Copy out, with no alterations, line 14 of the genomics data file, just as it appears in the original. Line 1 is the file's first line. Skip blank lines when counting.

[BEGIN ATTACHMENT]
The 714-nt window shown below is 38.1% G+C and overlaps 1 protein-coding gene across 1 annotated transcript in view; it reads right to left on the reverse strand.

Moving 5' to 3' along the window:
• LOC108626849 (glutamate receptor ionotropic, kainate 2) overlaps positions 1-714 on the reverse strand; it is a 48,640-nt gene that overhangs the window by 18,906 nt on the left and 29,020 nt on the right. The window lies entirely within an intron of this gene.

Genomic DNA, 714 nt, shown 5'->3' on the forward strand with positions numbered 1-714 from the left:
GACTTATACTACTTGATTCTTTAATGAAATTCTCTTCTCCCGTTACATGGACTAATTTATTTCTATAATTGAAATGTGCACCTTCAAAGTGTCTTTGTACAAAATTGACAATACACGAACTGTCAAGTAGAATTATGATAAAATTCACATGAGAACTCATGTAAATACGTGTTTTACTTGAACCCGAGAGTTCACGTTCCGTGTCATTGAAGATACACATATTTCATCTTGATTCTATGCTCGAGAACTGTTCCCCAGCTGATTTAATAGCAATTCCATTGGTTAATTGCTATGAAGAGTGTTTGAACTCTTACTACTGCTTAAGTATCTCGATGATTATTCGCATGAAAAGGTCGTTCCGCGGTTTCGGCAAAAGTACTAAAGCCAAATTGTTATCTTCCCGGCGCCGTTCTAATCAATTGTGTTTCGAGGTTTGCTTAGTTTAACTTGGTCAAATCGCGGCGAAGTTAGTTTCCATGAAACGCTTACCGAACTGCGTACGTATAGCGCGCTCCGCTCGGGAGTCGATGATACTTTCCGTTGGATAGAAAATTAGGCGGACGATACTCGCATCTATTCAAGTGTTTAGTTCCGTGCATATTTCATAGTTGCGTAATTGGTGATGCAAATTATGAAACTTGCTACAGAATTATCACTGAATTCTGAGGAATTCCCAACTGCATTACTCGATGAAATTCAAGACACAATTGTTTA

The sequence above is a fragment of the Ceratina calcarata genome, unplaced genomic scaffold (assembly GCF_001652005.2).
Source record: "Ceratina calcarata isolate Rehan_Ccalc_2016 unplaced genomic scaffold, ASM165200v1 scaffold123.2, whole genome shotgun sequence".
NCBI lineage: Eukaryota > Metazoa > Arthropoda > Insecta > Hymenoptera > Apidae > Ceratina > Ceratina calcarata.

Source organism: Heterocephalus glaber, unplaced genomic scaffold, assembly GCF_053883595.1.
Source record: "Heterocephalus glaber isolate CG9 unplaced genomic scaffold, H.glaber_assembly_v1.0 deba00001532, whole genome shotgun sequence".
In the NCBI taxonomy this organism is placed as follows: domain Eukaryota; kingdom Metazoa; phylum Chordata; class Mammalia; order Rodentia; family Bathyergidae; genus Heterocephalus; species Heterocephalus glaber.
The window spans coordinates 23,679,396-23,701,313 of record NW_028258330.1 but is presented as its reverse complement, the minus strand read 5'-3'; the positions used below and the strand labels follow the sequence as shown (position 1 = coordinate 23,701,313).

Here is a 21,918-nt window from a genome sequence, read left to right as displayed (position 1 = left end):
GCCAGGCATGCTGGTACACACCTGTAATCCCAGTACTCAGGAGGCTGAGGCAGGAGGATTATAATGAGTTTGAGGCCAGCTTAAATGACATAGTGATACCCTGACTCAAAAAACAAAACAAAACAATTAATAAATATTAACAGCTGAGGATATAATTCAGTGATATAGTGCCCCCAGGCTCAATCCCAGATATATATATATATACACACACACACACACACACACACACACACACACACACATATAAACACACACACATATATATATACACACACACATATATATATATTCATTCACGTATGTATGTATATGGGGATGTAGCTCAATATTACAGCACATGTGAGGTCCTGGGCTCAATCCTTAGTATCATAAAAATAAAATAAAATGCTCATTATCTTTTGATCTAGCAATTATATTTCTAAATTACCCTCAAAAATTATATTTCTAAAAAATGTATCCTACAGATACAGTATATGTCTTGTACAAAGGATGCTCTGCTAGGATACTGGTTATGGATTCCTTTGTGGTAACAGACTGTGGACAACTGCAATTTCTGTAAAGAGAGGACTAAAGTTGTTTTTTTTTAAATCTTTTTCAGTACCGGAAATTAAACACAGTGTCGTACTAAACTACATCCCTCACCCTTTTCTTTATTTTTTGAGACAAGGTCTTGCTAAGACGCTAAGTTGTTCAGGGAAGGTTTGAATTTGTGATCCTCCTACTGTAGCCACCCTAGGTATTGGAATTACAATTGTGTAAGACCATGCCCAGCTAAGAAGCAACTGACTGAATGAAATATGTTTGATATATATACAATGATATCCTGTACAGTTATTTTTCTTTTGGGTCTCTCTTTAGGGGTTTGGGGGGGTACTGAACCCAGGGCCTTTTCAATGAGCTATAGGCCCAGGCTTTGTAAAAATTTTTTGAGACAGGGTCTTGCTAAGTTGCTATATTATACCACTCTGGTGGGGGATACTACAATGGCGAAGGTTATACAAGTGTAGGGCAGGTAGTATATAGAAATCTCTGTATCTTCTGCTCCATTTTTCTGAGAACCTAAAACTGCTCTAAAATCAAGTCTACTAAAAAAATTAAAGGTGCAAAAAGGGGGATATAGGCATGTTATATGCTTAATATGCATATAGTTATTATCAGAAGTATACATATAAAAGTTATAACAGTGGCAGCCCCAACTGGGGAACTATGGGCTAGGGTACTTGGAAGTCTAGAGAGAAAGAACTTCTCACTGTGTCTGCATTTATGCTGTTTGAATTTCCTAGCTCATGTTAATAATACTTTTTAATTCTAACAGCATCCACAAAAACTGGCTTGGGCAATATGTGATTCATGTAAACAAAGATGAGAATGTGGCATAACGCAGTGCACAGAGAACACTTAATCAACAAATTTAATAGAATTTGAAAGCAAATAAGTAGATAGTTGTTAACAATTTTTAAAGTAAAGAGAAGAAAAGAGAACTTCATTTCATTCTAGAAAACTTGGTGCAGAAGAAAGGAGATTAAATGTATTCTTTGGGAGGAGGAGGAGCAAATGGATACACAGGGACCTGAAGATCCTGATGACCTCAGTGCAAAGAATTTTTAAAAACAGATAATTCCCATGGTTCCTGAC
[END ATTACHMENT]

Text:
GCCAGGCATGCTGGTACACACCTGTAATCCCAGTACTCAGGAGGCTGAGGCAGGAGGATTATAATGAGTTTGAGGCCAGCTTAAATGACATAGTGATACCCTGACTCAAAAAACAAAACAAAACAATTAATAAATATTAACAGCTGAGGATATAATTCAGTGATATAGTGCCCCCAGGCTCAATCCCAGATATATATATATATACACACACACACACACACACACACACACACACACACACATATAAACACACACACATATATATATACACACACACATATATATATATTCATTCACGTATGTATGTATATGGGGATGTAGCTCAATATTACAGCACATGTGAGGTCCTGGGCTCAATCCTTAGTATCATAAAAATAAAATAAAATGCTCATTATCTTTTGATCTAGCAATTATATTTCTAAATTACCCTCAAAAATTATATTTCTAAAAAATGTATCCTACAGATACAGTATATGTCTTGTACAAAGGATGCTCTGCTAGGATACTGGTTATGGATTCCTTTGTGGTAACAGACTGTGGACAACTGCAATTTCTGTAAAGAGAGGACTAAAGTTGTTTTTTTTTAAATCTTTTTCAGTACCGGAAATTAAACACAGTGTCGTACTAAACTACATCCCTCACCCTTTTCTTTATTTTTTGAGACAAGGTCTTGCTAAGACGCTAAGTTGTTCAGGGAAGGTTTGAATTTGTGATCCTCCTACTGTAGCCACCCTAGGTATTGGAATTACAATTGTGTAAGACCATGCCCAGCTAAGAAGCAACTGACTGAATGAAATATGTTTGATATATATACAATGATATCCTGTACAGTTATTTTTCTTTTGGGTCTCTCTTTAGGGGTTTGGGGGGGTACTGAACCCAGGGCCTTTTCAATGAGCTATAGGCCCAGGCTTTGTAAAAATTTTTTGAGACAGGGTCTTGCTAAGTTGCTATATTATACCACTCTGGTGGGGGATACTACAATGGCGAAGGTTATACAAGTGTAGGGCAGGTAGTATATAGAAATCTCTGTATCTTCTGCTCCATTTTTCTGAGAACCTAAAACTGCTCTAAAATCAAGTCTACTAAAAAAATTAAAGGTGCAAAAAGGGGGATATAGGCATGTTATATGCTTAATATGCATATAGTTATTATCAGAAGTATACATATAAAAGTTATAACAGTGGCAGCCCCAACTGGGGAACTATGGGCTAGGGTACTTGGAAGTCTAGAGAGAAAGAACTTCTCACTGTGTCTGCATTTATGCTGTTTGAATTTCCTAGCTCATGTTAATAATACTTTTTAATTCTAACAGCATCCACAAAAACTGGCTTGGGCAATATGTGATTCATGTAAACAAAGATGAGAATGTGGCATAACGCAGTGCACAGAGAACACTTAATCAACAAATTTAATAGAATTTGAAAGCAAATAAGTAGATAGTTGTTAACAATTTTTAAAGTAAAGAGAAGAAAAGAGAACTTCATTTCATTCTAGAAAACTTGGTGCAGAAGAAAGGAGATTAAATGTATTCTTTGGGAGGAGGAGGAGCAAATGGATACACAGGGACCTGAAGATCCTGATGACCTCAGTGCAAAGAATTTTTAAAAACAGATAATTCCCATGGTTCCTGAC